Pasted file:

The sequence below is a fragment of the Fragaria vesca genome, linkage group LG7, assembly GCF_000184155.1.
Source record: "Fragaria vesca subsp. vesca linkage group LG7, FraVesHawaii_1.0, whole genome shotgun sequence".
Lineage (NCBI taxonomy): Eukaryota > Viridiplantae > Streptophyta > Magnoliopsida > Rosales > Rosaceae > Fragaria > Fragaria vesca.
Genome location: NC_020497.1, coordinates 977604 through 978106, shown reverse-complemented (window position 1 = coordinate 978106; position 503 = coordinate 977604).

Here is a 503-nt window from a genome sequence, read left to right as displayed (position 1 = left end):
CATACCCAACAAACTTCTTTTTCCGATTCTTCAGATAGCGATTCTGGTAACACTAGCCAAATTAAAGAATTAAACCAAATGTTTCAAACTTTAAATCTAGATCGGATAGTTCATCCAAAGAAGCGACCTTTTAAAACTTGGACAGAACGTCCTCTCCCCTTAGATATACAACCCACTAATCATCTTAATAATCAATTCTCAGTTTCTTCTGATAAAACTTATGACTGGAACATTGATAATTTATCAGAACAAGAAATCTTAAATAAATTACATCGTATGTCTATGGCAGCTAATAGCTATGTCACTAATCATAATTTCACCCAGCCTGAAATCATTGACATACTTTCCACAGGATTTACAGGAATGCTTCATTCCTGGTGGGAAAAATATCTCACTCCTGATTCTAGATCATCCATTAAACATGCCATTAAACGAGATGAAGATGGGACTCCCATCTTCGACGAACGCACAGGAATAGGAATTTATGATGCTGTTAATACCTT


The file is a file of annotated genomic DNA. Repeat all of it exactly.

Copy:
The sequence below is a fragment of the Fragaria vesca genome, linkage group LG7, assembly GCF_000184155.1.
Source record: "Fragaria vesca subsp. vesca linkage group LG7, FraVesHawaii_1.0, whole genome shotgun sequence".
Lineage (NCBI taxonomy): Eukaryota > Viridiplantae > Streptophyta > Magnoliopsida > Rosales > Rosaceae > Fragaria > Fragaria vesca.
Genome location: NC_020497.1, coordinates 977604 through 978106, shown reverse-complemented (window position 1 = coordinate 978106; position 503 = coordinate 977604).

Here is a 503-nt window from a genome sequence, read left to right as displayed (position 1 = left end):
CATACCCAACAAACTTCTTTTTCCGATTCTTCAGATAGCGATTCTGGTAACACTAGCCAAATTAAAGAATTAAACCAAATGTTTCAAACTTTAAATCTAGATCGGATAGTTCATCCAAAGAAGCGACCTTTTAAAACTTGGACAGAACGTCCTCTCCCCTTAGATATACAACCCACTAATCATCTTAATAATCAATTCTCAGTTTCTTCTGATAAAACTTATGACTGGAACATTGATAATTTATCAGAACAAGAAATCTTAAATAAATTACATCGTATGTCTATGGCAGCTAATAGCTATGTCACTAATCATAATTTCACCCAGCCTGAAATCATTGACATACTTTCCACAGGATTTACAGGAATGCTTCATTCCTGGTGGGAAAAATATCTCACTCCTGATTCTAGATCATCCATTAAACATGCCATTAAACGAGATGAAGATGGGACTCCCATCTTCGACGAACGCACAGGAATAGGAATTTATGATGCTGTTAATACCTT